“The Iron Lady” stars Meryl Streep as former British Prime Minister Margaret Thatcher.
Her performance has been getting a lot of Oscar buzz, and in my attempt to be a well-educated blogger heading into my first Oscar season blogging, I wanted to check it out.
Heading in, the question nagging at me had been – if Streep’s performance is so good, annnnnd she’s the central character of the movie, she’s the playing person the biopic is focused on – then why isn’t the movie itself getting any buzz?
Now I know.
“The Iron Lady” opens on an aged Thatcher wandering away from her house supervision to purchase milk and a newspaper by herself. She’s quickly shown to be dealing with senility… talking with her late husband, on medication, being looked after. Through a series of flashbacks, we’re shown snippets of her youth, her rise to power in her adulthood, and the highs and lows of her tenure as Prime Minister.
I initially suspected that the movie would be a treatise on how – regardless of our station in life – age takes us all. But the elderly base-point of the story winds up feeling less like a thematic exploration and more like a stylistic choice. The movie plays like a biopic told via flashbacks as opposed to the story of an elderly woman.
Thatcher (obviously) makes for a worthy subject for a biopic. Unfortunately, the film never really takes a stand about her political career. Not being from the UK, I’m not familiar enough with her time in office to know whether or not I should be thinking she was a successful leader or not… and the film doesn’t inform me. It shows so much of both sides of the coin that I was left unable to form an opinion. I pretty much couldn’t tell you right now if she was good or she was terrible. I’m sure people more familiar with her politics will already have an opinion on her, and there will be plenty here for them to rally around regardless what that is. But for those of us who are less well-informed, the film gives so much info in each direction, as a viewer I was never able to form a solid opinion.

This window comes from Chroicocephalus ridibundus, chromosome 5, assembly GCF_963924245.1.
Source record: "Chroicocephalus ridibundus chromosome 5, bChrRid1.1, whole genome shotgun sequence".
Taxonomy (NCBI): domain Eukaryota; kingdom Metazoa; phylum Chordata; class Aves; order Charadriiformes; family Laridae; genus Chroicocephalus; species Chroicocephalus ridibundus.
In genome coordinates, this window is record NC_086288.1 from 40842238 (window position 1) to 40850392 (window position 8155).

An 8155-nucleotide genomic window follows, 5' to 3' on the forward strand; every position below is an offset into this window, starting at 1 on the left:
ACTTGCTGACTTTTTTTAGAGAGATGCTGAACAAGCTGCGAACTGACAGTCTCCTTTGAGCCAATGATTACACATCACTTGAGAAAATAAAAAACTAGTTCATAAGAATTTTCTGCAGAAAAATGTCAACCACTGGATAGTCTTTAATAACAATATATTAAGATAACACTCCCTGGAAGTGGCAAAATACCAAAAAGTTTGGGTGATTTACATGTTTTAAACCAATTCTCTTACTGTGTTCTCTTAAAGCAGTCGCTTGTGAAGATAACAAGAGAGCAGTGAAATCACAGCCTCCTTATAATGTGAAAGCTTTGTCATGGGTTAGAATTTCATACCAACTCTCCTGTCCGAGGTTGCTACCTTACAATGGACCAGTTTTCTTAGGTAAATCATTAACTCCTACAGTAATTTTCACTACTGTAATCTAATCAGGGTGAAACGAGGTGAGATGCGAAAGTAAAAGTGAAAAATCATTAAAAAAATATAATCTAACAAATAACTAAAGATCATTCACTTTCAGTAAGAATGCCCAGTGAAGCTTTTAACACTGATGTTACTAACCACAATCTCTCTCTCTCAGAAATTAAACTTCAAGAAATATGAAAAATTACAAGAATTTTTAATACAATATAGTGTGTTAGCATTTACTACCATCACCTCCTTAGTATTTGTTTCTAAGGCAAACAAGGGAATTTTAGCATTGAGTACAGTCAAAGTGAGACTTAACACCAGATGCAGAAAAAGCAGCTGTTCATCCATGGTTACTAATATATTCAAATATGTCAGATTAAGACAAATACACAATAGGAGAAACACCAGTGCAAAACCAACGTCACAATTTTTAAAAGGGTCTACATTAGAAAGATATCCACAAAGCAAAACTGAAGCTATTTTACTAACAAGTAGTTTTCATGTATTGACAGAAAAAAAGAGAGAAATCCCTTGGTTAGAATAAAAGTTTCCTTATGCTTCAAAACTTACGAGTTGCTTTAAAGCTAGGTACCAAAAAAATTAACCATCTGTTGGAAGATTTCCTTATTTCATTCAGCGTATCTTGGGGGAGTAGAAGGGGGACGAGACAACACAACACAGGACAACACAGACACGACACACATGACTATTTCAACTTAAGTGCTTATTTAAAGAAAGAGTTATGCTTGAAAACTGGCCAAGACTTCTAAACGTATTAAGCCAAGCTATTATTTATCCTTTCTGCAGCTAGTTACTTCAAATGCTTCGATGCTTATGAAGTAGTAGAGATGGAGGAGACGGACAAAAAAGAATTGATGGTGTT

The other big flaw I found in the film was actually the directing. I’ve never seen director Phyllida Lloyd’s previous film, “Mama Mia!” so I can’t speak to it. I will say that here, though, I don’t think she did that well for herself. She put a TON of stylistic touches in and I don’t think they helped the movie, I think they were a detraction. There were dutch angles, out of focus shots, slo mo moments, the editing trick where someone is having a monologue, but they insert quick shots of the person NOT talking (like looking out a window or rubbing their forehead in frustration) while keeping the audio of the monologue rolling and then returning to the person actively speaking again… Plus all the constant cutting back and forth between the present and the flashbacks, and you very much have a director who is in the foreground. Which I don’t have a problem with, as long as everything is done well. And I… wasn’t feeling it. It reminded me of an Oliver Stone film, without the “Mad Genius” quality.
Of course, that’s not the reason I bought a ticket. I bought a ticket to see the incomparable Meryl Streep. Not only does she do a spot on Thatcher, she puts on a great, wide-ranging performance that covers a number of emotional states and is believable in a variety of age ranges. Her Thatcher carries herself differently based on her current political position, from a shrill and eager up and comer to scolding, stubborn, and righteous when she’s entrenched in power. Every step of the way, she’s believable and fascinating to watch.
As good as she is though, she’s not good enough to turn this into a highly recommendable film. Her performance and the historical importance of Thatcher make it watchable, but aside from that it’s a bit of a mess.